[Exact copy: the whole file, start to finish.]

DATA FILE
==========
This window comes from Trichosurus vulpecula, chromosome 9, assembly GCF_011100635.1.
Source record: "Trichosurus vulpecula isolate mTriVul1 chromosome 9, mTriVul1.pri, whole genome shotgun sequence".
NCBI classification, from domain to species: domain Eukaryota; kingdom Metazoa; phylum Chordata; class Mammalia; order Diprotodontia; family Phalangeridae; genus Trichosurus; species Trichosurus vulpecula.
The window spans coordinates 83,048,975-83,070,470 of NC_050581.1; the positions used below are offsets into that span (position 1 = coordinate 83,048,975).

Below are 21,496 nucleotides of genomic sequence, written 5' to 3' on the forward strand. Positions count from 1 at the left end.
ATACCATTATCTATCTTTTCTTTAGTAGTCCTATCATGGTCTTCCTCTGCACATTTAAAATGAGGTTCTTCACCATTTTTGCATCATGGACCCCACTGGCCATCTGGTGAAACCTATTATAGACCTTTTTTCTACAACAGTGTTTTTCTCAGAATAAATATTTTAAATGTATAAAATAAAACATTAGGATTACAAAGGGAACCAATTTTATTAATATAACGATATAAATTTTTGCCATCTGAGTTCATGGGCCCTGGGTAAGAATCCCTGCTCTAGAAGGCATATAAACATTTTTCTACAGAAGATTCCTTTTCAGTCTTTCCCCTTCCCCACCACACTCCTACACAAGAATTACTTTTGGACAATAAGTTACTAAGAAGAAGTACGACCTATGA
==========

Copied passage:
This window comes from Trichosurus vulpecula, chromosome 9, assembly GCF_011100635.1.
Source record: "Trichosurus vulpecula isolate mTriVul1 chromosome 9, mTriVul1.pri, whole genome shotgun sequence".
NCBI classification, from domain to species: domain Eukaryota; kingdom Metazoa; phylum Chordata; class Mammalia; order Diprotodontia; family Phalangeridae; genus Trichosurus; species Trichosurus vulpecula.
The window spans coordinates 83,048,975-83,070,470 of NC_050581.1; the positions used below are offsets into that span (position 1 = coordinate 83,048,975).

Below are 21,496 nucleotides of genomic sequence, written 5' to 3' on the forward strand. Positions count from 1 at the left end.
ATACCATTATCTATCTTTTCTTTAGTAGTCCTATCATGGTCTTCCTCTGCACATTTAAAATGAGGTTCTTCACCATTTTTGCATCATGGACCCCACTGGCCATCTGGTGAAACCTATTATAGACCTTTTTTCTACAACAGTGTTTTTCTCAGAATAAATATTTTAAATGTATAAAATAAAACATTAGGATTACAAAGGGAACCAATTTTATTAATATAACGATATAAATTTTTGCCATCTGAGTTCATGGGCCCTGGGTAAGAATCCCTGCTCTAGAAGGCATATAAACATTTTTCTACAGAAGATTCCTTTTCAGTCTTTCCCCTTCCCCACCACACTCCTACACAAGAATTACTTTTGGACAATAAGTTACTAAGAAGAAGTACGACCTATGA